Calling all business owners in Georgia, North Carolina, Pennsylvania and Tennessee:
New E-Verify laws will go into effect in the upcoming year, some in just 6 weeks on January 1, 2013.
- Georgia: Companies employing more than 10 persons must register for E-Verify by July 1, 2012.
- North Carolina: Companies employing more than 100 persons must be registered for and using the E-Verify system on January 1, 2013.
- Pennsylvania: State contractors and sub-contractors must register for E-Verify beginning January 1, 2013 – but only if the project is greater than $25,000.
- Tennessee: Companies employing more than 5 persons must register and begin using E-Verify by January 1st.
E-Verify is an internet-based system that compares information from Form I-9 to government records to confirm that a potential employee or current employee is authorized to work in the United States.
Form I-9 has always been mandatory, whereas E-Verify has traditionally been voluntary for most businesses. With recent I-9 law updates, businesses within the abovementioned 4 states will need to collect an employee’s Social Security number and E-Verify all candidates before employing.
As a reminder, with HR Shield, you get instant access to all the information, training, forms and expert advice you need to keep employees safe, stay compliant and protect your bottom line. We’ll help you identify exactly which regulations you need to satisfy and what you need to do to stay compliant across the board including:
- Workers Comp
- Sexual Harassment
- Fair Labor Standards Act
- I-9 compliance (and now E-Verify!)
- Overtime Exemption (Job Classification)
- Record Keeping Laws
- Unemployment claims
- Family Medical Leave Act
- Equal Employment Opportunity Commission (EEO) Reporting
This week, we’re chatting with Professional Photographer Ryan Gautier of Tampa about the importance of having professional employee headshots. Whether you’re a small business of 5, or a large corporation, your individual representations can represent your overall company image – positively or negatively!
5 Reasons You and Your Employees Need Professional Headshots:
1. A Consistent and Professional Company Image – Your marketing demonstrates synergy across your brand, so why doesn’t your personnel? We love diversity, but unified, professional images of employees will positively boost your company’s overall image.
2. Professionalism Demonstrated Outside of the Workplace – We can’t always control what decisions our employees make outside of the office, or what their social media posts may convey. But, what we can do is give them a professional image to be proud of. Boost your social media profile’s professionalism with great headshots for LinkedIn, Google+, Facebook, Twitter and more.
3. First Impressions – Are you a candidate looking for a job? A professional trying to land clients on LinkedIn? An accountant, lawyer or physician running an ad in the weekly newspaper? Whatever your recent need for a headshot is, know that your picture is often your only opportunity to make a first impression. How do you wish to be portrayed?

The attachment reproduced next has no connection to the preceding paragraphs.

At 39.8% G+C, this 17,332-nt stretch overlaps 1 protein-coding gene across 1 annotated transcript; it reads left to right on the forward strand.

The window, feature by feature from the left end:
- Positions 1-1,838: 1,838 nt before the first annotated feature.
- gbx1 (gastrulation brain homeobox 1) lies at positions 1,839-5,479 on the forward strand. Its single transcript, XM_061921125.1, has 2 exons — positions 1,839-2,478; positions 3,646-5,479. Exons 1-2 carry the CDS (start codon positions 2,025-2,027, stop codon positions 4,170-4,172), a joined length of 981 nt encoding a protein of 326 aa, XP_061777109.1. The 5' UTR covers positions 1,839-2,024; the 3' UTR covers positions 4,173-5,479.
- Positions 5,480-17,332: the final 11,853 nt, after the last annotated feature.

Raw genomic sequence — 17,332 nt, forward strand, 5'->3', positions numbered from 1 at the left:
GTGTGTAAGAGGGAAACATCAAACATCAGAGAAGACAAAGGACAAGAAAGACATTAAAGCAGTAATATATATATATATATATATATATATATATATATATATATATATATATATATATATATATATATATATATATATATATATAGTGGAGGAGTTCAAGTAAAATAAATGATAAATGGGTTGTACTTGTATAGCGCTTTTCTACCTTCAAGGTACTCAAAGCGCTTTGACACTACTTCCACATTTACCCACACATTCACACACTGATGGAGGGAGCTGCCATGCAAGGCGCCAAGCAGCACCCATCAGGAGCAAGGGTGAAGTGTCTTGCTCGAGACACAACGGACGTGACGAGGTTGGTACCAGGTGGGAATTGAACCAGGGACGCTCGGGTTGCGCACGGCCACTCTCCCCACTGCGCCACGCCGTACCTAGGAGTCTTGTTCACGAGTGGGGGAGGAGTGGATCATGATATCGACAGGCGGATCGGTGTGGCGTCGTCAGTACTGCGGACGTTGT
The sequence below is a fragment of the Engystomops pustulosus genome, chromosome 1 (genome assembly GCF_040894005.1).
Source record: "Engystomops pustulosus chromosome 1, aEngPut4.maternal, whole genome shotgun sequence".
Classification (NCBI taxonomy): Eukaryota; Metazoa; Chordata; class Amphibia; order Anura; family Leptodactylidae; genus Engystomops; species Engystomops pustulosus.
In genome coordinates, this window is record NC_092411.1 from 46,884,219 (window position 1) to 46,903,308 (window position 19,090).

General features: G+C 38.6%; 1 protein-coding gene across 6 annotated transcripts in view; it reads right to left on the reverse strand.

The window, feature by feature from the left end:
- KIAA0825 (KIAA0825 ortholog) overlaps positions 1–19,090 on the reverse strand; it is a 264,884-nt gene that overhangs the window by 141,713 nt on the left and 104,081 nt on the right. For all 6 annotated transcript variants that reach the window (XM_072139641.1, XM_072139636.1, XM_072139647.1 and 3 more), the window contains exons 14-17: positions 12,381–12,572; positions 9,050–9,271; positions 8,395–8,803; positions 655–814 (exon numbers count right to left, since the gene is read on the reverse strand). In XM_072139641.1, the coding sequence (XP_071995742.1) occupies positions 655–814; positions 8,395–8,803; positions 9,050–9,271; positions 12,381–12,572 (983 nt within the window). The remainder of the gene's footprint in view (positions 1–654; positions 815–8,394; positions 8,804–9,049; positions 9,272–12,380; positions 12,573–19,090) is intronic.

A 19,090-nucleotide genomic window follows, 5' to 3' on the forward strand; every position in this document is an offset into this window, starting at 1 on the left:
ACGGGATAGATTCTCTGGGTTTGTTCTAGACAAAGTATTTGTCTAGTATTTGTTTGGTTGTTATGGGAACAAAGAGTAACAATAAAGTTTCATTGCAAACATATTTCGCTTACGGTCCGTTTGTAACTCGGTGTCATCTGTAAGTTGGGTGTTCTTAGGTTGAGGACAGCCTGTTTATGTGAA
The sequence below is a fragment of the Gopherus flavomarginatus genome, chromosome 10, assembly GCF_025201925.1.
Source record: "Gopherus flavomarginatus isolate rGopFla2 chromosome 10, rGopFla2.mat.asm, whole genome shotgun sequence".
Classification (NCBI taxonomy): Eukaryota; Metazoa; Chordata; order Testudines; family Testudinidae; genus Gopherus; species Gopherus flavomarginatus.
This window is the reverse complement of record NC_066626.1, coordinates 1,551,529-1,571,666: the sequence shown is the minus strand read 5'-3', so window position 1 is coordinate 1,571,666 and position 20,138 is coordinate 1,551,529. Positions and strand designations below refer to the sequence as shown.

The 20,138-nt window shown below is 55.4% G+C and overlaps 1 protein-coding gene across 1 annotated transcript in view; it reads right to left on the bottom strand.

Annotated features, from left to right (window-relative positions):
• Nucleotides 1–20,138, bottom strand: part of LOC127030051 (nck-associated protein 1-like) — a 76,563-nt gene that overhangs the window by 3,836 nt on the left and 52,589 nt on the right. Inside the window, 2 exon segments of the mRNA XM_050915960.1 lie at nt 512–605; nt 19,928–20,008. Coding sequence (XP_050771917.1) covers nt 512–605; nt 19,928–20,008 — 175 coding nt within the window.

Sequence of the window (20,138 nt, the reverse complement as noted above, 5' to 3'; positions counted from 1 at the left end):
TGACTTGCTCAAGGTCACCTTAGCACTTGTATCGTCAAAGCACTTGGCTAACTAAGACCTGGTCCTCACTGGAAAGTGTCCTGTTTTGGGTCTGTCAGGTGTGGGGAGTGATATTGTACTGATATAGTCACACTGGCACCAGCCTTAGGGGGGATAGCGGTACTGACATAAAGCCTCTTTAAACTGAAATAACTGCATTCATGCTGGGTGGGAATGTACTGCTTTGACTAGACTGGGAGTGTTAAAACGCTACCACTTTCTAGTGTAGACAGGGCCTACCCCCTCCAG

4. More and More “Face Time” – More businesses are beginning to work remotely via phone and internet, but that doesn’t necessarily mean you’ll lose “face time.”From Windows Messenger and SKYPE to Go-To Meeting Products and LinkedIn, more and more companies prefer to have their customer service teams’ smiles front and center for a more personal approach in connecting with clients or prospects – What type of image do you want your customers to see?
5. Set the Bar – Are you going to be hiring personnel soon? Consistent company images “set the bar,” letting potential employees know that you mean business and operate in a professional setting.
For best practices, business resources, HR advice and more, tune back in to HR Shield’s blog each week. For more information on professional headshots, contact Professional Photographer Ryan Gautier by visiting www.ryangphoto.com.
Are you trying to establish a smoke-free workplace, but worried about violating employee rights and employment laws?
Here’s what you need to know:
Some states and local governments have already established smoke-free workplaces within the public and private sectors. If your worksite is within one of these regulated areas, policy enforcement within the workplace should be relatively simple. You’ll have the law to support you and base your company’s policy off of; just check with your local commissioner or government website for details. For example, here is Massachusetts’ state law which enforces smoke-free working environments: Massachusetts Smoke-Free Workplace Law.
As a reminder, be sure to read through any and all details such as exemptions within the law, if there are any. Within your company’s workplace policy, you are going to want to refer clients to the actual law for more details, and make employees aware of the penalties if they are found in violation of it.